I read somewhere that it helps to imagine what you would do in tense situations, to train your reaction before it is tested and fear overrides reason. I imagine building myself as a wall against those that think Spanish and brown skin make someone less, but I am a poor defense—no steel, no barbed wire, just an aunt uttering nonsense sounds and shaking my shoulders and dancing with electricity when my sobrina takes my hand. One day she will be too old for games, will rely on our family to recall for her what she used to like, how she used to be, but I keep praying to a God I will believe in for her that some memories don’t need memory, that as she grows, she needs no language to tell why she remains certain of her unexplainable power.

Sarah Marie Kosch is the prose editor for Random Sample Review. Her work has appeared most recently in Tin House Online, Grist, Rappahannock Review, Knee Jerk Magazine, and Print-Oriented Bastards. She lives in Omaha, Nebraska. 

Photo by Caleb Lucas.

Untitled by Stephanie Grey Glass

As I approached the statue, I began to weep. This was surprising.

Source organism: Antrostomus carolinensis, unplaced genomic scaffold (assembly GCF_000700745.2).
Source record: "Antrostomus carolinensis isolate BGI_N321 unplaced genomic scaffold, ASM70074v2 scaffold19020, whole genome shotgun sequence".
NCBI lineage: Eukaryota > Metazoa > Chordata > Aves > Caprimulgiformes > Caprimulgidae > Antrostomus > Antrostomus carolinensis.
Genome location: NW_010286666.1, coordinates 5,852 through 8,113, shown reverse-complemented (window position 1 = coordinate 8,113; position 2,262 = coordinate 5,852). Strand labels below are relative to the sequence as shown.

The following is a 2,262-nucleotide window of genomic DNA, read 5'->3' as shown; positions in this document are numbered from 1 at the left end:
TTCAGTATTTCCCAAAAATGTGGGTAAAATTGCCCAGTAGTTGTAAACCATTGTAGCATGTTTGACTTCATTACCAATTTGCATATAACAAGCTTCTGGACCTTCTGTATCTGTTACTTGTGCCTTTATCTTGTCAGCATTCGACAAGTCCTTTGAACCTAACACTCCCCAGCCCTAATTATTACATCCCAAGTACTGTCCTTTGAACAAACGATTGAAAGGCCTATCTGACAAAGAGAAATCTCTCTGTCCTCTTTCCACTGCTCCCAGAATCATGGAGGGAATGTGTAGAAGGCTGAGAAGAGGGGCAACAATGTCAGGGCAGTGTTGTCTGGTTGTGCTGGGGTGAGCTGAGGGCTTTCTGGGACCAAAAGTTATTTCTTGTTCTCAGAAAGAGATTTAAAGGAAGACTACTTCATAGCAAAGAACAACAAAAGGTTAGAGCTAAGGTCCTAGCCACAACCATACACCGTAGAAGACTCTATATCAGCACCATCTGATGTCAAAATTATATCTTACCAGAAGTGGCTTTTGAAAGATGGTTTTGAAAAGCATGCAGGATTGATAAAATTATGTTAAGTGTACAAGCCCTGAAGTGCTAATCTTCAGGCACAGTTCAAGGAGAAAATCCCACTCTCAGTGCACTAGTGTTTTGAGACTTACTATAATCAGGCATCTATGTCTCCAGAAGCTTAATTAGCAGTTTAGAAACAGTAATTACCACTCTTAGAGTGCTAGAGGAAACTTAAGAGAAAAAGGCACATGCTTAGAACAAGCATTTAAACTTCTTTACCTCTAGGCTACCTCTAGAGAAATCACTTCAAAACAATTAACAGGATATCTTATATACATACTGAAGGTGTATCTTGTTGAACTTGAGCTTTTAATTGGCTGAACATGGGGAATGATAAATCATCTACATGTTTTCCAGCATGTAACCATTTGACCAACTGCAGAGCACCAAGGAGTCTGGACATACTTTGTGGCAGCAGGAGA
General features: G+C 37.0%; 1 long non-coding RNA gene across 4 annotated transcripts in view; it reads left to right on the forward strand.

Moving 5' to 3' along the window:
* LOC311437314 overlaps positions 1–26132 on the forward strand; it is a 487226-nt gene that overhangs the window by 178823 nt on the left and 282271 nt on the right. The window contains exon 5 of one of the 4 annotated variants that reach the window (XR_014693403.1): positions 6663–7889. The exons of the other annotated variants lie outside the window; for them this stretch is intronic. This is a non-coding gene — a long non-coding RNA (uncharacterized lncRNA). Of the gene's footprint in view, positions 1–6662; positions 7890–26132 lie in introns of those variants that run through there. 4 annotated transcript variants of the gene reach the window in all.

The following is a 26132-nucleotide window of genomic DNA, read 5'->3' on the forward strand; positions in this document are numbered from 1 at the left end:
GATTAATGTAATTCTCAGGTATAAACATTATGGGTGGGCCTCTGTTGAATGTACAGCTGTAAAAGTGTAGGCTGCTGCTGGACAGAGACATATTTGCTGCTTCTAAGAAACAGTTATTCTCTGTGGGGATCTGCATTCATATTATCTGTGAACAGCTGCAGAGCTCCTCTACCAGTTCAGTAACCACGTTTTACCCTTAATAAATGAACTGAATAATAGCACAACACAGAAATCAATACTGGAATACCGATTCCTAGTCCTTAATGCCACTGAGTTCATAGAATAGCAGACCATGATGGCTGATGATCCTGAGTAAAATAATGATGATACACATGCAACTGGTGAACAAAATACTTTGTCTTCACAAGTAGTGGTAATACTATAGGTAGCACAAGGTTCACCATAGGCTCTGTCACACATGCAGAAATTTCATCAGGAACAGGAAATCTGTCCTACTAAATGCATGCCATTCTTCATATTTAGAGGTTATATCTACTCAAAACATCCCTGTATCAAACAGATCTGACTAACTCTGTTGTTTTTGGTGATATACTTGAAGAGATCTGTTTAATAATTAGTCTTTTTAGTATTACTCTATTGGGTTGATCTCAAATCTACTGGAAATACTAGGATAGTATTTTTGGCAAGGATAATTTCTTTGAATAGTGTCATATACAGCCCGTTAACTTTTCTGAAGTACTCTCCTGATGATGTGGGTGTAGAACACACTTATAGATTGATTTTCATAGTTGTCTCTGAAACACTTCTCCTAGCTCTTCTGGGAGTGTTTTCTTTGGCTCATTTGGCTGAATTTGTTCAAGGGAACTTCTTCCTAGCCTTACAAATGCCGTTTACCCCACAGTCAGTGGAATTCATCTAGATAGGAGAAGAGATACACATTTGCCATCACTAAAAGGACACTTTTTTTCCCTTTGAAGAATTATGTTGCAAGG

His story wasn’t particularly bad, for a ghost story. It was deeply tragic, of course – his wife and daughter died simultaneously, he built them a massive mausoleum, moved in across the street, and commissioned a larger than life statue of himself mourning them on the steps of the tomb. But is that objectively worse than caving your own mother’s head in with an axe, another topic that had come up on the road trip? There’s something uncomfortable about visiting the Lizzie Borden house with your own mom.

But here I was, in front of the mausoleum, weeping. I couldn’t figure out why. It felt like a cloud floated around the golden statue, and when I got too close I was swallowed by it. It was like he was a living thing who couldn’t achieve homeostasis and had to pawn off his grief to me to survive.

My father always told me that the worst thing for a parent was to bury their children. Maybe that’s why I stayed with the statue – so I could take as much of his pain as I could, lighten his load. He would have more, of course, more than I could ever bear. The noxious cloud around him would continue to linger. If my father was to mourn me, I hope someone would carry some of his grief, even if the relief was only temporary.